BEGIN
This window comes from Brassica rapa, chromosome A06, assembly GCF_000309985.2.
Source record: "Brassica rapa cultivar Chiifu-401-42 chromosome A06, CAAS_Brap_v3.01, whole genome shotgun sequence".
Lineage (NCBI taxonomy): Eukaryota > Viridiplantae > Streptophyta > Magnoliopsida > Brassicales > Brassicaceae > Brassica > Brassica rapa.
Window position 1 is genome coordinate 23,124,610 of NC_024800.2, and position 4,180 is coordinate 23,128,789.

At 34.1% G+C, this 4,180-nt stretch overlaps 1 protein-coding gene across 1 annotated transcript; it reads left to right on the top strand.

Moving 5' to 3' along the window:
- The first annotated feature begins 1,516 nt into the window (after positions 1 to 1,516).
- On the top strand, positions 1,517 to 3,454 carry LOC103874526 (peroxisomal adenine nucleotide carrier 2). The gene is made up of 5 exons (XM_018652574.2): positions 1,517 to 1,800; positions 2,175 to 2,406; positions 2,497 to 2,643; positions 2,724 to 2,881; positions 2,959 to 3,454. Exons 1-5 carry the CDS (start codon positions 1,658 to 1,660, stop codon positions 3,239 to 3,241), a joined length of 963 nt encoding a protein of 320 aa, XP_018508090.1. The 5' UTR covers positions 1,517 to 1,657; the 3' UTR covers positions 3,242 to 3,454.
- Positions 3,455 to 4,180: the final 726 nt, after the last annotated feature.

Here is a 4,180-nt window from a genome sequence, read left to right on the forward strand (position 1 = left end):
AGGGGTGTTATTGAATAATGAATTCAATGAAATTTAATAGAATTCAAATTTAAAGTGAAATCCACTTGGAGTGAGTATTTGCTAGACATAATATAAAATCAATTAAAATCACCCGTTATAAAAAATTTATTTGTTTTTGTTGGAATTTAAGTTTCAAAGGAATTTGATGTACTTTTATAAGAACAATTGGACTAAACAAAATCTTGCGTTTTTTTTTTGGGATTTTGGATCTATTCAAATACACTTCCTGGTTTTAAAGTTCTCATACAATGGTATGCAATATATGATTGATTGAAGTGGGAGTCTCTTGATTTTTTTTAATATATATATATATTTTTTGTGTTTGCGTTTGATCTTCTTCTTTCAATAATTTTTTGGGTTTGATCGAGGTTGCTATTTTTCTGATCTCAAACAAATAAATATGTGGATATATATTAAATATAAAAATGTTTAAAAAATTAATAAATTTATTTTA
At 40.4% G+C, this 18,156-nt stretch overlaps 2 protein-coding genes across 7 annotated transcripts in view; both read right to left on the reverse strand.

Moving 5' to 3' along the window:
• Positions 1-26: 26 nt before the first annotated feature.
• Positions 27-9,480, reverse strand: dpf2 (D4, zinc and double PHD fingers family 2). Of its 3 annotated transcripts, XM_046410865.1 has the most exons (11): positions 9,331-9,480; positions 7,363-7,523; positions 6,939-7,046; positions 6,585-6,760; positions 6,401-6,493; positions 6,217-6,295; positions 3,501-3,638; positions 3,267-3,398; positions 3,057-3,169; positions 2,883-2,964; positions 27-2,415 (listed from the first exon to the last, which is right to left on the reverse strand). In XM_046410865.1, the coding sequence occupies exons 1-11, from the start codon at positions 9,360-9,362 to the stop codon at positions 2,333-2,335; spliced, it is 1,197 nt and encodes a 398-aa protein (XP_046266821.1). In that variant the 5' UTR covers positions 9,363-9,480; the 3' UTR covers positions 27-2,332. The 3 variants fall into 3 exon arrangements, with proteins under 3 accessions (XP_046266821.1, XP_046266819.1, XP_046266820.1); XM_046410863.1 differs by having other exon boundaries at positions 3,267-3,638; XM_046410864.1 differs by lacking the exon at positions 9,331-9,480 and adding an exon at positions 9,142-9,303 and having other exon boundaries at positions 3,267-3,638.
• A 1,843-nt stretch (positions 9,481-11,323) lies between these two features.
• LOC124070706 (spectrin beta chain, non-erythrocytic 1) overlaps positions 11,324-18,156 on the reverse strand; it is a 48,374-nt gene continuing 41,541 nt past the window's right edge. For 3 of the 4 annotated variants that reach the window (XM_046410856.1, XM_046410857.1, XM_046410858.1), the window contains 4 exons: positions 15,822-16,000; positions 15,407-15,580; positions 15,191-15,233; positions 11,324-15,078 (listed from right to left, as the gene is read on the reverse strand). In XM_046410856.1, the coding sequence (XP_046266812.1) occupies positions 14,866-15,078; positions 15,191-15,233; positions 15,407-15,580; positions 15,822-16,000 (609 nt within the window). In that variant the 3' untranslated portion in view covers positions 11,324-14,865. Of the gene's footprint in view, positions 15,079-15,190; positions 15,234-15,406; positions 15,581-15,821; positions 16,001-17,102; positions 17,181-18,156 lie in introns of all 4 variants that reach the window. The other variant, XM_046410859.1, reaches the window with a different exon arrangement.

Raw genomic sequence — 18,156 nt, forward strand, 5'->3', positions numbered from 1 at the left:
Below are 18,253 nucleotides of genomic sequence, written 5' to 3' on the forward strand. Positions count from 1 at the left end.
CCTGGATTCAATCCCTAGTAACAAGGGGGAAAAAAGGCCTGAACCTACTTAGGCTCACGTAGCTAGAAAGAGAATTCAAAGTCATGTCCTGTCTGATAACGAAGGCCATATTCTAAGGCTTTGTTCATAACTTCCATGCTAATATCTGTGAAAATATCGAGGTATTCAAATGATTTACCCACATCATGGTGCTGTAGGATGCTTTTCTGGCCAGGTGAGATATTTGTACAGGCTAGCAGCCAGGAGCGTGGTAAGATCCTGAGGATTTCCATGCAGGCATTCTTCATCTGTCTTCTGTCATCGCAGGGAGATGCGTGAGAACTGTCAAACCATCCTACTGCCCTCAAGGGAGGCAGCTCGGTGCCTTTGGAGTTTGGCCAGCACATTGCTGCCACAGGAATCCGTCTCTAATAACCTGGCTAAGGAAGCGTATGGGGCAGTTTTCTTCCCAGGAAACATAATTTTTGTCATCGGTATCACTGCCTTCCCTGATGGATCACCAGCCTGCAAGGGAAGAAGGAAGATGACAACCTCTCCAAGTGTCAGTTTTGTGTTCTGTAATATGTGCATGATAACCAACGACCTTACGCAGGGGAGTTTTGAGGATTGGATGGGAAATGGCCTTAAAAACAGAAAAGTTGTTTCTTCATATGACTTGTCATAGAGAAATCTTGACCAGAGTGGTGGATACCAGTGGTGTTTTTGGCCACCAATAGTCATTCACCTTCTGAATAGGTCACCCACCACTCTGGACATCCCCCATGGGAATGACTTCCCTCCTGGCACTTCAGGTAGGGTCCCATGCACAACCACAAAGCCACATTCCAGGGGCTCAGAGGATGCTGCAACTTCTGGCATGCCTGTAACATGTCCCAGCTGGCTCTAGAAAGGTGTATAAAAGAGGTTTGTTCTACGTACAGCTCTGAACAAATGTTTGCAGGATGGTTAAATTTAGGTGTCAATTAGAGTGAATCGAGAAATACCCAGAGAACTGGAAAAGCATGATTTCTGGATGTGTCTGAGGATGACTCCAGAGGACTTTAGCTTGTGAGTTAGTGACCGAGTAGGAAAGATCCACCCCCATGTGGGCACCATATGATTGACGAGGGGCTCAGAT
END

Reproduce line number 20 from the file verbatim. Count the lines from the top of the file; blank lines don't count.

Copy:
CCTGGATTCAATCCCTAGTAACAAGGGGGAAAAAAGGCCTGAACCTACTTAGGCTCACGTAGCTAGAAAGAGAATTCAAAGTCATGTCCTGTCTGATAACGAAGGCCATATTCTAAGGCTTTGTTCATAACTTCCATGCTAATATCTGTGAAAATATCGAGGTATTCAAATGATTTACCCACATCATGGTGCTGTAGGATGCTTTTCTGGCCAGGTGAGATATTTGTACAGGCTAGCAGCCAGGAGCGTGGTAAGATCCTGAGGATTTCCATGCAGGCATTCTTCATCTGTCTTCTGTCATCGCAGGGAGATGCGTGAGAACTGTCAAACCATCCTACTGCCCTCAAGGGAGGCAGCTCGGTGCCTTTGGAGTTTGGCCAGCACATTGCTGCCACAGGAATCCGTCTCTAATAACCTGGCTAAGGAAGCGTATGGGGCAGTTTTCTTCCCAGGAAACATAATTTTTGTCATCGGTATCACTGCCTTCCCTGATGGATCACCAGCCTGCAAGGGAAGAAGGAAGATGACAACCTCTCCAAGTGTCAGTTTTGTGTTCTGTAATATGTGCATGATAACCAACGACCTTACGCAGGGGAGTTTTGAGGATTGGATGGGAAATGGCCTTAAAAACAGAAAAGTTGTTTCTTCATATGACTTGTCATAGAGAAATCTTGACCAGAGTGGTGGATACCAGTGGTGTTTTTGGCCACCAATAGTCATTCACCTTCTGAATAGGTCACCCACCACTCTGGACATCCCCCATGGGAATGACTTCCCTCCTGGCACTTCAGGTAGGGTCCCATGCACAACCACAAAGCCACATTCCAGGGGCTCAGAGGATGCTGCAACTTCTGGCATGCCTGTAACATGTCCCAGCTGGCTCTAGAAAGGTGTATAAAAGAGGTTTGTTCTACGTACAGCTCTGAACAAATGTTTGCAGGATGGTTAAATTTAGGTGTCAATTAGAGTGAATCGAGAAATACCCAGAGAACTGGAAAAGCATGATTTCTGGATGTGTCTGAGGATGACTCCAGAGGACTTTAGCTTGTGAGTTAGTGACCGAGTAGGAAAGATCCACCCCCATGTGGGCACCATATGATTGACGAGGGGCTCAGAT